Hollywood Reporter – Theater Reviews Feed

Hollywood Reporter – Theater Reviews Feed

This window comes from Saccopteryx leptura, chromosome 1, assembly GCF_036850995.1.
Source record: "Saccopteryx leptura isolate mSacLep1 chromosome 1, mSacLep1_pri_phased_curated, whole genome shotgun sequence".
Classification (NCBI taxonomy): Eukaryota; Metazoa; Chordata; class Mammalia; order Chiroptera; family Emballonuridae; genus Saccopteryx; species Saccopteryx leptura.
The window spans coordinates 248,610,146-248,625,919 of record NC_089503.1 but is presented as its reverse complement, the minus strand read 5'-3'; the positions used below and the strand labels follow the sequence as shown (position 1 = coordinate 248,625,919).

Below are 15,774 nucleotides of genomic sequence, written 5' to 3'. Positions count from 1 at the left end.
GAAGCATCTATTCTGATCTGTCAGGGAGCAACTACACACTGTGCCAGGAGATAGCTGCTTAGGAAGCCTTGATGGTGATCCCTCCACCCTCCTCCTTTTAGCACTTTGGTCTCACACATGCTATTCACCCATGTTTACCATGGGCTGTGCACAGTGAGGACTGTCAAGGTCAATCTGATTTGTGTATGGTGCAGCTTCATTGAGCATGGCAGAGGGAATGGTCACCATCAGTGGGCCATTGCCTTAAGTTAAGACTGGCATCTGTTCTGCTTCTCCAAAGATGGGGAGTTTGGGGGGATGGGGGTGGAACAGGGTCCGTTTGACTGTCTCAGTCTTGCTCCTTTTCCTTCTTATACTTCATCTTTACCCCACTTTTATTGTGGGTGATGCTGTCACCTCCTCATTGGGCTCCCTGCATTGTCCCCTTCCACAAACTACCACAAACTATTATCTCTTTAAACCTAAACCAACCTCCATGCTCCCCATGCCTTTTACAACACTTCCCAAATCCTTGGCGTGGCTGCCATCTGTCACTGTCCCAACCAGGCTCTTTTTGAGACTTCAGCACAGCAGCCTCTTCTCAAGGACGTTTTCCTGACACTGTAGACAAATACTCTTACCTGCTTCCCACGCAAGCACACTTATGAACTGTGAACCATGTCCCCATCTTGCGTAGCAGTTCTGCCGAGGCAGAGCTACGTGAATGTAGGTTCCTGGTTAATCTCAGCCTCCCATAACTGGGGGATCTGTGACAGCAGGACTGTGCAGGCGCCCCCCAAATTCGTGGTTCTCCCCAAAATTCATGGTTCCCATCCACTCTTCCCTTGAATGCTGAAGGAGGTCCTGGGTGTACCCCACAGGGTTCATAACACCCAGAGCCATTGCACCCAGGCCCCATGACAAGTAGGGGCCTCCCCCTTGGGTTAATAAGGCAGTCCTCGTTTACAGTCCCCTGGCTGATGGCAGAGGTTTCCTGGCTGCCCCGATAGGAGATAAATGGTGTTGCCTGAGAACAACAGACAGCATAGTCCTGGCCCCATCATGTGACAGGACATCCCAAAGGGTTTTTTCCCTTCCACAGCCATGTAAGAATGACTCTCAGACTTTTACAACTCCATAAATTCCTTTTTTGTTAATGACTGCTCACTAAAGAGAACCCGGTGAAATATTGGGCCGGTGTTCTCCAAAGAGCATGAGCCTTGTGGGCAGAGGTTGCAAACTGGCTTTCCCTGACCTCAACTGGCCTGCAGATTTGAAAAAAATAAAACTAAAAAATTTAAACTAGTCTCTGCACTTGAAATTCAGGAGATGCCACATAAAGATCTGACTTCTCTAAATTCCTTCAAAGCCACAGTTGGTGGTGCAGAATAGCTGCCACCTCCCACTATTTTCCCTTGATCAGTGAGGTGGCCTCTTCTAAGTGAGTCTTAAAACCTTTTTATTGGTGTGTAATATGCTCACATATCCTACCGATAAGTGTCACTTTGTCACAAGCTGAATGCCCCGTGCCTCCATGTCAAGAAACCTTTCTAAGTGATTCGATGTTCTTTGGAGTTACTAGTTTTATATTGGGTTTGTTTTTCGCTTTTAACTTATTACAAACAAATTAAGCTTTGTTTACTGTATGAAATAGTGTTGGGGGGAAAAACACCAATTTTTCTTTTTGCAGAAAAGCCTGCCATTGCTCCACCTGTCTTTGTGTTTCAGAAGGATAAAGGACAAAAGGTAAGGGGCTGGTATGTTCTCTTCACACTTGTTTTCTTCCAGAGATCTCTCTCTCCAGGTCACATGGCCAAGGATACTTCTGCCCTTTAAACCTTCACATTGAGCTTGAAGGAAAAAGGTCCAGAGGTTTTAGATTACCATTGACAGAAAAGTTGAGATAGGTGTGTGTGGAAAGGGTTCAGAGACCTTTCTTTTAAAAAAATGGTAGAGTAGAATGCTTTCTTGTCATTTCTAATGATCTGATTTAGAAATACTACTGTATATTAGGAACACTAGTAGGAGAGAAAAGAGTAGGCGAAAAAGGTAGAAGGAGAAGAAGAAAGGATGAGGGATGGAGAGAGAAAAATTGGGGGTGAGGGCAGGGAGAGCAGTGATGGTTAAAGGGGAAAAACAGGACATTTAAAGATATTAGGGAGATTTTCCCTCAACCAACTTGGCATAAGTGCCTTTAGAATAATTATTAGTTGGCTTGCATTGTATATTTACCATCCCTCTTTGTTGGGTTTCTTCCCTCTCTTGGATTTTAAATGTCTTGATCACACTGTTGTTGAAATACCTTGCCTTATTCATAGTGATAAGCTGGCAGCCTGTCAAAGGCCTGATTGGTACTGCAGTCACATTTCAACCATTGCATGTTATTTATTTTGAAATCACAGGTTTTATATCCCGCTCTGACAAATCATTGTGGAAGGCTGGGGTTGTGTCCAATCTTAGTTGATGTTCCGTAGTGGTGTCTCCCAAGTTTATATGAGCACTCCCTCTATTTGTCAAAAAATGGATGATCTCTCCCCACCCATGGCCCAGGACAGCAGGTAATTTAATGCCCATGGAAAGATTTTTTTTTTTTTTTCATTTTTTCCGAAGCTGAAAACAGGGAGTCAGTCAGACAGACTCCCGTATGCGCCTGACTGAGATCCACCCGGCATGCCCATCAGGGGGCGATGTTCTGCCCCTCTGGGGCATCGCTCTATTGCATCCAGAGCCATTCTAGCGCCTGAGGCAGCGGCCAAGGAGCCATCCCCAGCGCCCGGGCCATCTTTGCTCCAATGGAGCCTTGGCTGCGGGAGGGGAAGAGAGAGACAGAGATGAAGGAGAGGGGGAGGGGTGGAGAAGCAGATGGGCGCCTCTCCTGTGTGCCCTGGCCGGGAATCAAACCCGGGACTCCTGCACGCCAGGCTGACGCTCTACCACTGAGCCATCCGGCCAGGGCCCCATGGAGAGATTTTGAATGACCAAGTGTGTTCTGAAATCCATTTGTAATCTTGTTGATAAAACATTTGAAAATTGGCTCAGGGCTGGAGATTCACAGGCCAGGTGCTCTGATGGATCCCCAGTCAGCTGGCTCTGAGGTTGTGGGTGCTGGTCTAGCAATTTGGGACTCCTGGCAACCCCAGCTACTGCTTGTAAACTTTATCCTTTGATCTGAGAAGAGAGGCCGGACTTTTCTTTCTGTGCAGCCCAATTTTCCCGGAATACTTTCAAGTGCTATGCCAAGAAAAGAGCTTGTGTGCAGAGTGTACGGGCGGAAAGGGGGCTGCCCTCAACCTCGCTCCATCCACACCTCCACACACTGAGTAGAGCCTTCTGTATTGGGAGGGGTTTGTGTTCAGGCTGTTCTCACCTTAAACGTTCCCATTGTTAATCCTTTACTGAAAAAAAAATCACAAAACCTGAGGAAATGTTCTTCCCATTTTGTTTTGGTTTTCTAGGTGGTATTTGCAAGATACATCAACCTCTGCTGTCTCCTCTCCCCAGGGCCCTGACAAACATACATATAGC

http://ftr.fivefilters.org/makefulltextfeed.php?url=http%3A%2F%2Ffeeds.feedburner.com%2Fthr%2Freviews%2Ftheater&max=5 Hollywood Reporter – News Feed http://feedproxy.google.com/~r/thr/reviews/theater/~3/weQ_qHKuabY/king-and-i-tour-957142 957142 at http://www.hollywoodreporter.com <div><img src=”http://cdn1.thr.com/sites/default/files/2016/12/the_king_and_i_publicity_-_h_2016.jpg” class=”ff-og-image-inserted”/></div><h2 class=”article__deck”>Laura Michelle Kelly and Jose Llana star in the touring production of Bartlett Sher’s sumptuous Tony-winning revival of the classic Rodgers and Hammerstein musical, playing at the Hollywood Pantages Theatre.</h2> <p>Rodgers and Hammerstein’s <em>The King and I</em> has been revived four times on Broadway since its 1951 debut, most recently last year by director Bartlett Sher, whose <a href=”http://www.hollywoodreporter.com/review/king-i-theater-review-789315″ target=”_blank”>Lincoln Center Theater production</a> won four Tony Awards including one for its acclaimed star Kelli O’Hara. That sublime production — now with Laura Michelle Kelly as Anna — is beginning to make its way around the country on tour, arriving in Los Angeles this week at the Pantages Theatre for a six-week run.</p> <p>So daring in its day 65 years ago, as it tackled slavery, tyranny, sexism, racism, feminism and anti-intellectualism, <em>The King and I</em> feels all too fresh returning to us now just as the world seems to be regressing.</p> <p>The story of Anna Leonowens, the widowed British schoolteacher who arrives in 1860s Bangkok to tutor the King of Siam’s children in English and Western culture, is familiar to generations of theatergoers and movie fans. Bestowing her subtle lessons of girl-power on the wives and humility upon the men, Kelly’s brave Anna brims with grace and grit. Alone in a new country, she calms herself and her young son by “whistling a happy tune” during the show’s timeless opening number, setting the stage for her fearless adventure.</p> <p>Assembling an uncommonly strong cast for a touring production, Sher has kept his 2015 stage vision intact, right down to one of its kings, Jose Llana, who portrayed the title role for two stretches during the recent Broadway run. Llana’s ties to the show run deep (and his love for this material shows). He made his Broadway debut in the 1996 revival, appearing as the young lover Lun Tha in a production that starred Donna Murphy and Lou Diamond Phillips. While that revival had its moments, Sher’s take is one long rapturous moment — a work of art that stirs, then lingers like a watercolor.</p> <p>In one of the greatest scores in Broadway history, this spot-on cast is gifted with classics such as “I Have Dreamed,” “Hello Young Lovers,” “Shall We Dance” and “Getting To Know You” — music so pure it doesn’t need much more than a light operatic touch. It’s refreshing just to sit back and enjoy a musical in which the performers aren’t jockeying for notes as if they were contestants on <em>American Idol</em>.</p> <p>If a show so rich can even have a best song, it is probably the intoxicating “Something Wonderful” — a plea for understanding from the King’s elder wife, the wise Lady Thiang, portrayed so earnestly by Joan Almedilla. “I Have Dreamed” also stands out in the hands of Kavin Panmeechao and Manna Nichols, as the doomed lovers Lun Tha and Tuptim.</p> <p>Catherine Zuber’s costumes dazzle, and Michael Yeargan’s sets (both grand and minimalist) provide the brilliant backdrop, particularly during the orchestral “March of the Siamese Children,” when the King is revealed as human after all.</p> <p>However, the real magic in this show has always been the way it conveys an entire love story in a single physical gesture. And it is that pivotal moment midway through “Shall We Dance” when the King takes hold of Anna, that this particular production also sets itself apart.</p> <p>Because the late Yul Brynner inhabited this role so completely on stage and screen for more than 30 years, it became something close to folly for an actor even to try to do his own thing in the part. But Llana is a force, and his tormented, relatable King is another reason this evening is so dreamy.</p> <p>But back to reality. There were some uncomfortable titters in the opening-night audience when the King asks how Abraham Lincoln became president of America and Anna answers with, “I believe he studied very hard.” When he muses that he might build a fence around Siam and when his son searches for signs of intelligent life in the Universe, these topics also seemed sadly close to home. Seductive performances, timeless music and timely themes make Sher’s production of <em>The King and I</em> as compelling and important today as it ever was.</p> <p><em>Cast: Laura Michelle Kelly, Jose Llana, Joan Almedilla, Manna Nichols, Kavin Panmeechao, Anthony Chan, Graham Montgomery, Brian Rivera, Baylen Thomas<br/>Director: Bartlett Sher<br/>Music: Richard Rodgers<br/>Book &amp; lyrics: Oscar Hammerstein II, based on the novel</em> Anna and the King of Siam<em>, by Margaret Landon<br/>Set designer: Michael Yeargan<br/>Costume designer: Catherine Zuber<br/>Lighting designer: Donald Holder<br/>Sound designer: Scott Lehrer<br/>Music direction: Ted Sperling<br/>Orchestrations: Robert Russell Bennett<br/>Dance &amp; incidental music arranger: Trude Rittmann<br/>Choreographer: Christopher Gattelli, based on original choreography by Jerome Robbins<br/>Production: Lincoln Center Theater<br/>Presented by Ambassador Theatre Group, NETworks Presentations</em></p> <p><strong><a href=”https://blockads.fivefilters.org”>Let’s block ads!</a></strong> <a href=”https://github.com/fivefilters/block-ads/wiki/There-are-no-acceptable-ads”>(Why?)</a></p> Fri, 16 Dec 2016 23:56:19 +0000 ‘The King and I': Theater Review Laura Michelle Kelly and Jose Llana star in the touring production of Bartlett Sher’s sumptuous Tony-winning revival of the classic Rodgers and Hammerstein musical, playing at the Hollywood Pantages Theatre. http://www.hollywoodreporter.com/review/king-and-i-tour-957142 http://cdn1.thr.com/sites/default/files/2016/12/the_king_and_i_publicity_-_h_2016.jpg article en text/html http://www.hollywoodreporter.com/review/king-and-i-tour-957142 Culture USA THR Online Broadway Theater http://feedproxy.google.com/~r/thr/reviews/theater/~3/rhqN-PCrk3I/dreamgirls-review-956090 956090 at http://www.hollywoodreporter.com <div><img src=”http://cdn1.thr.com/sites/default/files/2016/12/amber_riley_in_dreamgirls_at_the_savoy_theatre._credit_brinkhoff-mogenburg-h_2016.jpg” class=”ff-og-image-inserted”/></div><h2 class=”article__deck”>’Glee’ discovery Amber Riley raises the roof as Effie White, the backup singer with dreams, as director Casey Nicholaw brings the legendary Broadway musical to London for the first time.</h2> <p><em>Dreamgirls</em> has been a long time coming to the West End. But 35 years after its Broadway premiere and a decade after Bill Condon’s Oscar-winning movie whetted Brit appetites, the show proves that in the right hands it really is worth waiting for. Director-choreographer Casey Nicholaw’s zestful, spectacularly entertaining and at times overwhelmingly stirring production is irresistible.</p> <p>It’s easy to imagine that Broadway will get to share in the results. With <em>The Book of Mormon</em>’s Nicholaw at the helm and a solid cast led by <em>Glee</em> discovery Amber Riley — the latest performer to become electrifying in the blessing of a role that is Effie White — a transfer seems extremely likely. After all, aside from a brief return New York engagement in 1987, it’s been more than three decades since Michael Bennett’s legendary original production closed.</p> <p>In conveying the topsy-turvy rise of three Chicago friends, from backup singers to headliners in the 1960s and ’70s, Nicholaw and his skilled production team perform a couple of key sleights of hand: they maximize the Savoy Theatre’s narrow, seemingly restrictive stage with such ingenuity and precision that it sometimes feels as if the cast’s energy is being harnessed and literally poured outward into the auditorium; and they marshal that fine-voiced trans-Atlantic company into a near-seamless ensemble that has the audience eating out of its hands.</p> <p>That’s not to say the production has shaken off the material’s flaws. There’s an interesting coincidence in the show’s timing in London, hot on the heels of the Donmar production of Kemp Powers’ <em>One Night in Miami</em>. In form, these are very different animals of course — one a tight-knit drama, the other a rollicking musical. The common ground is interest in those tensions that arose when black American performers tried to cross over into the so-called mainstream of the white-dominated pop charts.</p> <p>In Powers’ play, Malcolm X chides soul singer Sam Cooke for pandering to white tastes; in <em>Dreamgirls</em>, car salesman-turned-music promoter Curtis Taylor Jr (Joe Aaron Reid) cynically transforms R&amp;B singer Jimmy “Thunder” Early (Adam J. Bernard) into a black Perry Como, stripping his music of its soul and the man of his mojo, before setting his sights with the same intent on Early’s backing singers, the Dreamettes.</p> <p>The correspondence between the two pieces is a reminder of <em>Dreamgirls</em>’ weak spot, namely Tom Eyen’s book, which doesn’t eke out nearly as much nuance or drama from its theme as it might. Nor is it any more satisfying when dealing with the personal conflicts of the piece, as Curtis’ manipulations turn Effie, Deena Jones (Liisi LaFontaine) and Lorrell Robinson (Ibinabo Jack) against one other.</p> <p>The thin plotting leaves us to wonder about Effie’s missing years of career ostracism and single motherhood, the social impact of the upgraded Dreams without her and how such an evident heel as Curtis can keep so many people under his spell. Can it be a coincidence that the main driver of the book, Curtis, frequently appears to be accompanied by a weak performance? Reid here rarely registers as more than a two-dimensional shark in a suit.</p> <p>While Nicholaw doesn’t overcome these deficiencies, he does understand that the show’s effect — all of its drama and emotion, as well as its entertainment value — lies in the scintillating songs by Henry Krieger and Eyen. And it’s here that this effervescent production thrives.</p> <p>The musical hardly ever keeps still, crackling with energy and momentum from one song and dance number to the next. Tim Hatley’s set design appears to borrow from the Bennett model, with four mobile towers of lights, which organize the space as well as providing onstage lighting effects; and while this at first seems a one-note approach, as the show progresses the design reveals more layers and versatility. And with it, Nicholaw orchestrates a series of jaw-dropping transitions — with set, lighting, costumes, hair, the whole shebang changing in a flash before our eyes.</p> <p>The best example from the first act is a terrific rendering of “Steppin’ to the Bad Side,” which opens with a <em>West Side Story</em> vibe, the strutting Curtis leading male dancers in a dynamic, macho-posturing routine in an edgy urban setting, before — bang — down comes a glittering scarlet backdrop and the girls appear in beautiful blue dresses, taking over the number. In the second act, there’s an even more dazzling moment as Effie’s performance of “I Am Changing” segues from audition to packed club performance, complete with a miraculous costume change from drab day clothes to a shimmering gown (Gregg Barnes’ wardrobe design is consistently eye-catching).</p> <p>Yet for all the theatrical gymnastics, when a song needs to dig deep, every ounce of focus turns onto the performer. And there’s no more obvious instance than the musical’s signature song, Effie’s “And I Am Telling You I’m Not Going,” which closes the first act. Up to this point, Riley has been impressing with her voice but struggling to impose her character. That all changes as Effie realizes that having already lost her lead spot and her man to Deena, she’s also lost her place in the group. The song, addressed to Curtis, is a final, angry yet futile show of defiance.</p> <p>To say that Riley knocks it out of the park would be an understatement; she rips the roof off the building and tears into the sinew of every person in the auditorium. While Reid is on stage with her, he seems to absorb some of the singer’s power as she directs Effie’s rage and vulnerability toward him. But when he exits, Riley turns all that emotion and her full vocal voltage outward. The standard physical response to high drama — the hairs on the back of your neck, welling tears, the tingle in the spine — all seem to happen at once, along with some new ones, bringing the audience to its feet before the first act is quite done. It’s an extraordinary experience.</p> <p>Until that moment, the first act has been dominated by high jinks, largely centered on the rambunctious Jimmy — James Brown, Chuck Berry and Little Richard rolled into one — before his fall from grace. He’s very appealingly played by Bernard, who is a real find, with a good voice and some serious moves; his lead on “Fake Your Way to the Top” is one of the show’s highlights; though he’s also victim to one of Nicholaw’s few missteps, in failing to convey either the comedy or embarrassment of Jimmy’s first, botched attempt at crossover, “I Want You Baby,” in which the singer can’t quite restrain his howling ebullience. The director also exerts too little pathos in Jimmy’s exit from the story.</p> <p>But Nicholaw and his female performers do succeed wonderfully in keeping the adrenaline running into the second act. Riley’s performance of “I Am Changing” is gorgeous, and her duet with LaFontaine of “Listen” (interpolated from the movie) creates so much girl-power frisson that the audience is again on its feet.</p> <p><em>Venue: Savoy Theater, London<br/>Cast: Amber Riley, Liisi LaFontaine, Ibinabo Jack, Joe Aaron Reid, Adam J. Bernard, Tyrone Huntley, Nicholas Bailey, Lily Frazer<br/>Director-choreographer: Casey Nicholaw<br/>Book and lyrics: Tom Eyen<br/>Music: Henry Krieger<br/>Additional material: Willie Reale<br/>Set designer: Tim Hatley<br/>Costume designer: Gregg Barnes<br/>Lighting designer: Hugh Vanstone<br/>Sound designer: Richard Brooker</em><br/><em><em>Musical supervisor and director: Nick Finlow<br/>Orchestrations: Harold Wheeler</em><br/>Presented by: Sonia Friedman Productions, Tulchin Bartner Productions, Colin Callender, Catherine Schreiber, Bruno Wang Productions, Greenleaf Productions, Richard Winkler, 1001 Nights Productions, Scott M. Delman, We Aren’t Leaving Productions, Brian Zeilinger, Just for Laughs Theatricals</em></p> <p><strong><a href=”https://blockads.fivefilters.org”>Let’s block ads!</a></strong> <a href=”https://github.com/fivefilters/block-ads/wiki/There-are-no-acceptable-ads”>(Why?)</a></p> Wed, 14 Dec 2016 23:00:00 +0000 ‘Dreamgirls': Theater Review ‘Glee’ discovery Amber Riley raises the roof as Effie White, the backup singer with dreams, as director Casey Nicholaw brings the legendary Broadway musical to London for the first time. http://www.hollywoodreporter.com/review/dreamgirls-review-956090 http://cdn1.thr.com/sites/default/files/2016/12/amber_riley_in_dreamgirls_at_the_savoy_theatre._credit_brinkhoff-mogenburg-h_2016.jpg article en text/html http://www.hollywoodreporter.com/review/dreamgirls-review-956090 Culture USA International United Kingdon THR Online Amber Riley Bill Condon Broadway London Theater Theater http://feedproxy.google.com/~r/thr/reviews/theater/~3/it6OoqVkzJ8/hedda-gabler-theater-956031 956031 at http://www.hollywoodreporter.com <div><img src=”http://cdn5.thr.com/sites/default/files/2016/12/jpeg_3-h_2016.jpg” class=”ff-og-image-inserted”/></div><h2 class=”article__deck”>Ruth Wilson plays the ultimate bored housewife in this production at the National Theatre in London, directed by Ivo van Hove, who created the recent Tony-winning revival of ‘A View From the Bridge.'</h2> <p>Sort of a transfer and sort of a whole new thing, white-hot Belgian director Ivo van Hove’s take on <em>Hedda Gabler</em> at London’s National Theatre seems to be a redo of his New York Theater Workshop show from 2004, right down to the blasts of Joni Mitchell’s “Blue” and the sadistic use of tomato juice. Obviously, the cast is new, led by an incandescent Ruth Wilson (from Showtime’s <em>The Affair</em>) in the title role, while the other major change is the text: Out goes Christopher Hampton’s translation, and in comes a succinct new adaptation by longtime National playwright Patrick Marber (<em>Closer</em>). The lucky souls who saw the original, highly acclaimed production starring Elizabeth Marvel can debate the pros and cons of this new incarnation, but everyone else can join the chorus of approval for this bold, austere and uncomfortably sensuous reimagining of Henrik Ibsen’s classic drama.</p> <p>Eschewing the period trappings and bourgie-Victorian diction and postures that historically kit out interpretations of this work, first performed in 1891, this is a 21st-century <em>Hedda</em> through and through. The set is dressed by van Hove’s longtime design partner Jan Versweyveld as a cavernous, bare apartment with unpainted drywall partitions that start to look like giant Rothko paintings over the long haul. Inset into one wall is a large picture window with vertical blinds, which Hedda toys with like a bored cat at one point.</p> <p>Elsewhere, a video intercom reveals who’s calling at the door, and other glazed holes in the plaster function as a fridge or cupboard, a fire extinguisher’s cubby hole and a display cabinet for those notorious, fateful pistols that once belonged to Hedda’s father. There’s also a handy hole in the floor, flush to the stage like a pit barbeque at the beach, in which to burn manuscripts. The furniture is all downtown junk-shop chic — a shabby sofa in a shade of blush that nearly matches the heroines bias-cut slip; an Arne Jacobsen chair for Berte the maid (Eva Magyar) to sit on patiently throughout, silent witness to Hedda’s shenanigans; and an upright piano, its guts exposed. On this, Hedda plonks the same mournful minimal notes over and over again as the audience files into the auditorium before the house lights dim.</p> <p>Slinky, blowsy and clearly broken inside, Wilson’s Hedda is a vampy slattern, in bare feet and a bathrobe for most of her day until it’s time to don metallic stilettos to play hostess. Capricious to her core, she’s disingenuous about nearly everything, even and especially to herself — from her feelings about the various men in her life to her opinions on real estate. (The details of how she and husband Tesman randomly ended up in their new home could only sound more contemporary if Ibsen had included a discussion of fixed-rate mortgages).</p> <p>Van Hove and Wilson posit a Hedda who is part spoiled little rich girl, and part frustrated performance artist. In a fit of pique, she thrashes the flowers that have been lying in florist’s buckets around the room, scattering the stems wide and then stapling them to the walls. She whirls and cavorts to Mitchell’s “Blue” like a contemporary dancer, high on the song’s supply of melancholy. “Hell’s the hippest way to go,” indeed. That said, even the most ardent Joni fan might wonder whether the song needed to be played four times throughout the play, although the repetition does evoke the obsessiveness of emo teens in bedrooms.  </p> <p>So Hedda may be a frustrated artist, but as her withering dismissal of Tesman’s academic research suggests, she has little interest in traditional handicraft. As other critics and scholars have often remarked, she is actually, like her creator himself, something of a dramatist, trying to puppeteer the people around her. Her medium of choice is power and manipulation, all to create the aesthetic perfection she so prizes — the main thing she wants from Lovborg’s suicide is that it should be beautiful. The downfall comes once she finds she can’t compete when she meets an even more powerful and skillful manipulator in Judge Brack (Rafe Spall, ferociously sexy). He’s forever grabbing and groping her, and she responds with vague alarm at first and then abandon and flirtation, as if she’s decided to own the sexual harassment and make it a game.</p> <p>The charged scenes shared by Wilson and Spall are the night’s big draw, and the electric chemistry powers the show, but there’s combustible energy also in the other pairings. Wilson’s Hedda alternately indulges her whiny, narcissistic American husband Tesman (Kyle Soller) and treats him to withering bursts of sarcasm that he barely notices. She’s insincerely girlish and fake-friendly with Thea Elvsted (Sinead Matthews, who has a marvelously expressive rasp of a voice), whom she both patronizes and envies for her assumed parity with men. With Lovborg (Chukwudi Iwuji, charismatic), however, she’s at her most vulnerable. Her tremulousness with him and repeated emphasis on how young she was when they first met suggests, very subtly, that he sexually abused her when she was still a girl. Her subsequent actions can therefore be read as revenge.</p> <p>I don’t know if this subtext came through so clearly in the 2004 production in New York, but in 2016 it feels very palpable and very timely, particularly in a U.K. that’s been rocked so deeply of late by child-abuse scandals, especially ones involving the rich and powerful. In 1891, <em>Hedda Gabler</em> must have felt very clearly like a commentary on modern womanhood, especially as it was evolving in the light of a growing feminist movement. This production, in its singular and smart, sly way, appears to be saying something equally relevant about feminism, victimhood and female identity today.</p> <p><em>Venue: National Theatre, London</em><br/><em>Cast: Ruth Wilson, Kyle Soller, Kate Duchene, Eva Magyar, Rafe Spall, Chukwudi Iwuji, Sinead Matthews</em><br/><em>Playwright: Henrik Ibsen, adapted by Patrick Marber</em><br/><em>Director: Ivo van Hove</em><br/><em>Set and lighting designer: Jan Versweyveld</em><br/><em>Costume designer: An D’Huys</em><br/><em>Sound designer: Tom Gibbons</em><br/><em>Presented by National Theatre</em></p> <p><strong><a href=”https://blockads.fivefilters.org”>Let’s block ads!</a></strong> <a href=”https://github.com/fivefilters/block-ads/wiki/There-are-no-acceptable-ads”>(Why?)</a></p> Wed, 14 Dec 2016 12:41:53 +0000 ‘Hedda Gabler': Theater Review Ruth Wilson plays the ultimate bored housewife in this production at the National Theatre in London, directed by Ivo van Hove, who created the recent Tony-winning revival of ‘A View From the Bridge.’ http://www.hollywoodreporter.com/review/hedda-gabler-theater-956031 http://cdn5.thr.com/sites/default/files/2016/12/jpeg_3-h_2016.jpg article en text/html http://www.hollywoodreporter.com/review/hedda-gabler-theater-956031 Culture USA International United Kingdon THR Online Rafe Spall Ruth Wilson London Theater Theater